Yvonne T. Griffin
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Tip 9-2012: Termite,Well and Septic Reports for “Short Sales”
In a normal transaction, thelisting realtor knows to order these reports within thirty days of theclosing. The selling realtor is also aware of this requirement, so theytoo are looking to receive the reports for their Purchaser. But whathappens if the transaction is not normal? In other words, what happens ifthe the transaction is either a short sale or an REO purchase?
With a short sale, there is theuncertainty of short sale lender approval. Also, the parties realize thatthe Seller usually has no money to spend for termite treatment or wellchlorination. Nevertheless, the lender and/or the Purchaser of a shortsale property may still expect these reports prior to settlement.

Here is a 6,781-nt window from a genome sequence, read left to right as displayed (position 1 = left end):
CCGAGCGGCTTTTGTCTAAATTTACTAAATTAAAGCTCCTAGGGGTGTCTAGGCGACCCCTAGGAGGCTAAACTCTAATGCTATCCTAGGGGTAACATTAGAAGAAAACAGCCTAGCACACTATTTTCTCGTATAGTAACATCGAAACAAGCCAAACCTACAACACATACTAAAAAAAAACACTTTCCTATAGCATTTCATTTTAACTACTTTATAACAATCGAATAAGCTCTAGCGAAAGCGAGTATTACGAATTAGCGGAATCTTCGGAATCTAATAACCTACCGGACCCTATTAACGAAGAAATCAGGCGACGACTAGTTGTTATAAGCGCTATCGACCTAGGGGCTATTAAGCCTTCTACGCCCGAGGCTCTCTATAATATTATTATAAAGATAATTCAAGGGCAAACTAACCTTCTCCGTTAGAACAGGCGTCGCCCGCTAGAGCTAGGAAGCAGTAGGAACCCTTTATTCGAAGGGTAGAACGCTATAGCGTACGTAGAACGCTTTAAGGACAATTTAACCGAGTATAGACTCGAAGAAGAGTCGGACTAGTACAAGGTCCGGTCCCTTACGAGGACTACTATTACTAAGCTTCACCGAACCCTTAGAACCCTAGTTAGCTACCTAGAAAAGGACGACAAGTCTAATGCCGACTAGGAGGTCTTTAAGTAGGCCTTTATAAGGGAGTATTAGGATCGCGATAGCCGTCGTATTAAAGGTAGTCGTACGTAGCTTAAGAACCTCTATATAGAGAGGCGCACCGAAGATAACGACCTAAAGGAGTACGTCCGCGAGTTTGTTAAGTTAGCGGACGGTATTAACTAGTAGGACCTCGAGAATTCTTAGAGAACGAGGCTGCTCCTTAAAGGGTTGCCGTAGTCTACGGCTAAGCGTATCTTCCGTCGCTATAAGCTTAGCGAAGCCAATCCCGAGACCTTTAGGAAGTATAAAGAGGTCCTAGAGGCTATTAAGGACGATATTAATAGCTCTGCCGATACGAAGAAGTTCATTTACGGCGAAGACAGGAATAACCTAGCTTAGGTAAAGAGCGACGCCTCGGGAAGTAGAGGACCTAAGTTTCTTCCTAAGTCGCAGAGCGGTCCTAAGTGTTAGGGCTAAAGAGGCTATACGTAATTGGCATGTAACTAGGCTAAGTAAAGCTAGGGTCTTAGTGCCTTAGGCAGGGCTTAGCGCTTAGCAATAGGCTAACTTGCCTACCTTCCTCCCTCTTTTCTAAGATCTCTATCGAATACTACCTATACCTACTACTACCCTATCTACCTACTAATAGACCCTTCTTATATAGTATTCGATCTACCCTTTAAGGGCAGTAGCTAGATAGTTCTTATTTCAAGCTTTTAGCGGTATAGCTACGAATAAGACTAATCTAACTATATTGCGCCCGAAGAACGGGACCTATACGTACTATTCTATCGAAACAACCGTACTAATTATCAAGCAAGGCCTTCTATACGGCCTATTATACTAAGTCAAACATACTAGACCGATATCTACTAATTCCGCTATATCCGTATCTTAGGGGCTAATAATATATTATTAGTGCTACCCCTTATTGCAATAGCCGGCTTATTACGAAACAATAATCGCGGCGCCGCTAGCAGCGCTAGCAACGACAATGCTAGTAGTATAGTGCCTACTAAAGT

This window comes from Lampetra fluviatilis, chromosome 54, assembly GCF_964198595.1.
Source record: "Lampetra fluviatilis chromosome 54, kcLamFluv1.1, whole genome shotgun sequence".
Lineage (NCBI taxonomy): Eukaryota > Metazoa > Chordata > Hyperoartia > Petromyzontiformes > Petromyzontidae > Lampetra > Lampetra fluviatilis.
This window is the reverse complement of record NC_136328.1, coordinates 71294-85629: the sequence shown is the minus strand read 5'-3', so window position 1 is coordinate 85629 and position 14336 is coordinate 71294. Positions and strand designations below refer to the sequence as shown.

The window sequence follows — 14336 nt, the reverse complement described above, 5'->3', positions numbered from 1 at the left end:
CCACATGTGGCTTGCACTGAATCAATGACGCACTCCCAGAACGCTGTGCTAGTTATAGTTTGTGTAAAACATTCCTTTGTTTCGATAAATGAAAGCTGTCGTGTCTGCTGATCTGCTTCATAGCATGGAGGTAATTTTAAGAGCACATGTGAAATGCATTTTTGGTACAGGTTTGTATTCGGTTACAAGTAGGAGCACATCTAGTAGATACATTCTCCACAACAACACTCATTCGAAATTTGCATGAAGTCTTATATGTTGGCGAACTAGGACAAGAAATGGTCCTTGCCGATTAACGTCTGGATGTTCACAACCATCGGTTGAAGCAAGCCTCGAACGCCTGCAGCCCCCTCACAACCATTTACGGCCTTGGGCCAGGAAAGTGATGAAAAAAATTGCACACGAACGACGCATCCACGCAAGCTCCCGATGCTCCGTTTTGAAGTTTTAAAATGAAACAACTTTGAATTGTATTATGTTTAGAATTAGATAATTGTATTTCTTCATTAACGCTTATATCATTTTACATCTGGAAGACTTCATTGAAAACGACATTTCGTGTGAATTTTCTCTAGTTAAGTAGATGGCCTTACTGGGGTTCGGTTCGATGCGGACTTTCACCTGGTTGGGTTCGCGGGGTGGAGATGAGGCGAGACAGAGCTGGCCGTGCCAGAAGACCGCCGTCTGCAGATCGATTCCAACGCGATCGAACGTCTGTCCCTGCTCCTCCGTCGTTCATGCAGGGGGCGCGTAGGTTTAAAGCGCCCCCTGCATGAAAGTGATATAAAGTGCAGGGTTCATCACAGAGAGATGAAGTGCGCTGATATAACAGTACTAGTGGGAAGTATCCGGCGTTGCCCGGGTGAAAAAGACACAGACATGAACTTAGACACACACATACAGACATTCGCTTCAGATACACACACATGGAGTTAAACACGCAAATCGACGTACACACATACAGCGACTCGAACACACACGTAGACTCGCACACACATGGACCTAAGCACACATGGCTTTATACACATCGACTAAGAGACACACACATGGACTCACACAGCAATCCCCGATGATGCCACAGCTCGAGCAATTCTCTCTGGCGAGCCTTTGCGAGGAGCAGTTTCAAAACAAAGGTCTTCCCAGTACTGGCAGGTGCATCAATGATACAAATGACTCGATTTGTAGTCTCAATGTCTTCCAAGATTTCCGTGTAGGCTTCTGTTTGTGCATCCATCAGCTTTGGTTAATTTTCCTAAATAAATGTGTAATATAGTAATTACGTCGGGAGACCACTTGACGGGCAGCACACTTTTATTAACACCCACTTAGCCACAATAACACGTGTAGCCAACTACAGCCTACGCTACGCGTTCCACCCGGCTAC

Accordingly, as the ListingRealtor, do not forget to order these inspections prior to the scheduledclosing date. If significant problems are found, then there is time tocorrect the problems and to determine if the short sale lender will payanything towards the problem. Even if the short sale lender will notcontribute (which is usually the case,) there is still sufficient opportunityto resolve the problem within the time limit required by the short sale lenderto close. Next week’s tip will discuss the same issues with REOproperties.
Please contact me at434-951-0858 or Tucker@TGBLaw.comif you have questions. Thanks forallowing us to send you these tips.
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Looking Forward: Baby boomers in America enternew era of ‘work til you drop’
WilliamD. Tucker, III
Charlottesville434-973-7474 | Lake Monticello 434-589-3636